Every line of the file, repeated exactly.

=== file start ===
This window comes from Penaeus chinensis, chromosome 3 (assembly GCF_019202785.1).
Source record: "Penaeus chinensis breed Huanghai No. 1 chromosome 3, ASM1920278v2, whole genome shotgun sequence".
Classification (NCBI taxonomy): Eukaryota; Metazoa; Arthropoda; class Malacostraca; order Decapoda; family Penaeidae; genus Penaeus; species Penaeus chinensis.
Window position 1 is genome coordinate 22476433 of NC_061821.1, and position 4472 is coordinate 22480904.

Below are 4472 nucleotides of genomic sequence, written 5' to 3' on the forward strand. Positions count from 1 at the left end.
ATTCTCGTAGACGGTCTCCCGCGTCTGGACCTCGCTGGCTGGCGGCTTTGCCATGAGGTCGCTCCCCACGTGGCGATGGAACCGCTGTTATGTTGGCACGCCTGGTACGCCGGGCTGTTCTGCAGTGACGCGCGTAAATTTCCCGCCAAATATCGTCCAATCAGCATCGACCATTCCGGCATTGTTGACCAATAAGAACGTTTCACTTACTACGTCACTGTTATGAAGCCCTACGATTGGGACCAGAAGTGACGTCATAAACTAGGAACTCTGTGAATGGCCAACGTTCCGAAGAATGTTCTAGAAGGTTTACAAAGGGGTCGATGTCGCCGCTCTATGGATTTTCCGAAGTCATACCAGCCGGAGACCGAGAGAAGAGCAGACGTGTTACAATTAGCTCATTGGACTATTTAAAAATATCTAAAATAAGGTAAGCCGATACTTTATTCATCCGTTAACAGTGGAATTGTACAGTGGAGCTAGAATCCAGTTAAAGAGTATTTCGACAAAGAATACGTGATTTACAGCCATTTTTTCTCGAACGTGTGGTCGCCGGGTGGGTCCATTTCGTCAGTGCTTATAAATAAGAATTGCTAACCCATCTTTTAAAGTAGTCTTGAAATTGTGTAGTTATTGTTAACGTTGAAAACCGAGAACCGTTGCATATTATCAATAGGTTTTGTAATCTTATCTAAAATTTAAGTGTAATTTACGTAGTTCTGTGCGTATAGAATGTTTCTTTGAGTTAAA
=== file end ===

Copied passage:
This window comes from Penaeus chinensis, chromosome 3 (assembly GCF_019202785.1).
Source record: "Penaeus chinensis breed Huanghai No. 1 chromosome 3, ASM1920278v2, whole genome shotgun sequence".
Classification (NCBI taxonomy): Eukaryota; Metazoa; Arthropoda; class Malacostraca; order Decapoda; family Penaeidae; genus Penaeus; species Penaeus chinensis.
Window position 1 is genome coordinate 22476433 of NC_061821.1, and position 4472 is coordinate 22480904.

Below are 4472 nucleotides of genomic sequence, written 5' to 3' on the forward strand. Positions count from 1 at the left end.
ATTCTCGTAGACGGTCTCCCGCGTCTGGACCTCGCTGGCTGGCGGCTTTGCCATGAGGTCGCTCCCCACGTGGCGATGGAACCGCTGTTATGTTGGCACGCCTGGTACGCCGGGCTGTTCTGCAGTGACGCGCGTAAATTTCCCGCCAAATATCGTCCAATCAGCATCGACCATTCCGGCATTGTTGACCAATAAGAACGTTTCACTTACTACGTCACTGTTATGAAGCCCTACGATTGGGACCAGAAGTGACGTCATAAACTAGGAACTCTGTGAATGGCCAACGTTCCGAAGAATGTTCTAGAAGGTTTACAAAGGGGTCGATGTCGCCGCTCTATGGATTTTCCGAAGTCATACCAGCCGGAGACCGAGAGAAGAGCAGACGTGTTACAATTAGCTCATTGGACTATTTAAAAATATCTAAAATAAGGTAAGCCGATACTTTATTCATCCGTTAACAGTGGAATTGTACAGTGGAGCTAGAATCCAGTTAAAGAGTATTTCGACAAAGAATACGTGATTTACAGCCATTTTTTCTCGAACGTGTGGTCGCCGGGTGGGTCCATTTCGTCAGTGCTTATAAATAAGAATTGCTAACCCATCTTTTAAAGTAGTCTTGAAATTGTGTAGTTATTGTTAACGTTGAAAACCGAGAACCGTTGCATATTATCAATAGGTTTTGTAATCTTATCTAAAATTTAAGTGTAATTTACGTAGTTCTGTGCGTATAGAATGTTTCTTTGAGTTAAA